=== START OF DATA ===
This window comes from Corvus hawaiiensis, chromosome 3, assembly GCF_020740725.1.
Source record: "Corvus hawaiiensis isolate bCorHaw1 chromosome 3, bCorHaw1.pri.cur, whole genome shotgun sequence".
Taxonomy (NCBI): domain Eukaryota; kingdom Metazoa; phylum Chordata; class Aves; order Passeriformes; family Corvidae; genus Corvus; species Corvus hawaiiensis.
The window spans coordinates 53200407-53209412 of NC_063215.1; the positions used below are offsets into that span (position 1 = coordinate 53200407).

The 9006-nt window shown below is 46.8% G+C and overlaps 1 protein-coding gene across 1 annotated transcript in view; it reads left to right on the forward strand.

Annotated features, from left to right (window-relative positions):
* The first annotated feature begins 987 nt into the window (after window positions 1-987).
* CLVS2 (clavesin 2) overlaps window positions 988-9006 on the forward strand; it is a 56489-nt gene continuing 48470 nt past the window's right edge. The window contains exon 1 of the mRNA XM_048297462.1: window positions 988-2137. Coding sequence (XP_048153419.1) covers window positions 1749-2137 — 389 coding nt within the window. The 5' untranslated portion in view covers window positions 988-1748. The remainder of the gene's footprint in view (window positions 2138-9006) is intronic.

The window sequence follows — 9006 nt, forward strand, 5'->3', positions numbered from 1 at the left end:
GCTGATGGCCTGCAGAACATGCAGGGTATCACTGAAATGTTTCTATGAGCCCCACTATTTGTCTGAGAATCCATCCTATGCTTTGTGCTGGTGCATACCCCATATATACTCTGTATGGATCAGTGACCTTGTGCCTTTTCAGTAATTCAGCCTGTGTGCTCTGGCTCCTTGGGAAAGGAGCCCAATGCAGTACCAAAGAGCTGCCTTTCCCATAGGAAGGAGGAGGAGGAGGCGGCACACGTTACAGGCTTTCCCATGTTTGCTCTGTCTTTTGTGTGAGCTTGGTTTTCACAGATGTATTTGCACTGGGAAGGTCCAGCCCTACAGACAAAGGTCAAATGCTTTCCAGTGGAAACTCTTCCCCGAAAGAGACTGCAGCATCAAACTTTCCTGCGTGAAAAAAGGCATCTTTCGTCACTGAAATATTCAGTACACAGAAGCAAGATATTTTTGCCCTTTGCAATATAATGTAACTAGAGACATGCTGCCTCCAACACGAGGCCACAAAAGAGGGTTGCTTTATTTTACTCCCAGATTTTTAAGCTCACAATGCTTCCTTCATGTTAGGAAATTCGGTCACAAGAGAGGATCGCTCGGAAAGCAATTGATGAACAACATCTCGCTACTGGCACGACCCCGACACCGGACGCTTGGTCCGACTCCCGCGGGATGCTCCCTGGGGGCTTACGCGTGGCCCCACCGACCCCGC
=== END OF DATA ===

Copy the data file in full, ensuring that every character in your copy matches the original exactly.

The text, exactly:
This window comes from Corvus hawaiiensis, chromosome 3, assembly GCF_020740725.1.
Source record: "Corvus hawaiiensis isolate bCorHaw1 chromosome 3, bCorHaw1.pri.cur, whole genome shotgun sequence".
Taxonomy (NCBI): domain Eukaryota; kingdom Metazoa; phylum Chordata; class Aves; order Passeriformes; family Corvidae; genus Corvus; species Corvus hawaiiensis.
The window spans coordinates 53200407-53209412 of NC_063215.1; the positions used below are offsets into that span (position 1 = coordinate 53200407).

The 9006-nt window shown below is 46.8% G+C and overlaps 1 protein-coding gene across 1 annotated transcript in view; it reads left to right on the forward strand.

Annotated features, from left to right (window-relative positions):
* The first annotated feature begins 987 nt into the window (after window positions 1-987).
* CLVS2 (clavesin 2) overlaps window positions 988-9006 on the forward strand; it is a 56489-nt gene continuing 48470 nt past the window's right edge. The window contains exon 1 of the mRNA XM_048297462.1: window positions 988-2137. Coding sequence (XP_048153419.1) covers window positions 1749-2137 — 389 coding nt within the window. The 5' untranslated portion in view covers window positions 988-1748. The remainder of the gene's footprint in view (window positions 2138-9006) is intronic.

The window sequence follows — 9006 nt, forward strand, 5'->3', positions numbered from 1 at the left end:
GCTGATGGCCTGCAGAACATGCAGGGTATCACTGAAATGTTTCTATGAGCCCCACTATTTGTCTGAGAATCCATCCTATGCTTTGTGCTGGTGCATACCCCATATATACTCTGTATGGATCAGTGACCTTGTGCCTTTTCAGTAATTCAGCCTGTGTGCTCTGGCTCCTTGGGAAAGGAGCCCAATGCAGTACCAAAGAGCTGCCTTTCCCATAGGAAGGAGGAGGAGGAGGCGGCACACGTTACAGGCTTTCCCATGTTTGCTCTGTCTTTTGTGTGAGCTTGGTTTTCACAGATGTATTTGCACTGGGAAGGTCCAGCCCTACAGACAAAGGTCAAATGCTTTCCAGTGGAAACTCTTCCCCGAAAGAGACTGCAGCATCAAACTTTCCTGCGTGAAAAAAGGCATCTTTCGTCACTGAAATATTCAGTACACAGAAGCAAGATATTTTTGCCCTTTGCAATATAATGTAACTAGAGACATGCTGCCTCCAACACGAGGCCACAAAAGAGGGTTGCTTTATTTTACTCCCAGATTTTTAAGCTCACAATGCTTCCTTCATGTTAGGAAATTCGGTCACAAGAGAGGATCGCTCGGAAAGCAATTGATGAACAACATCTCGCTACTGGCACGACCCCGACACCGGACGCTTGGTCCGACTCCCGCGGGATGCTCCCTGGGGGCTTACGCGTGGCCCCACCGACCCCGC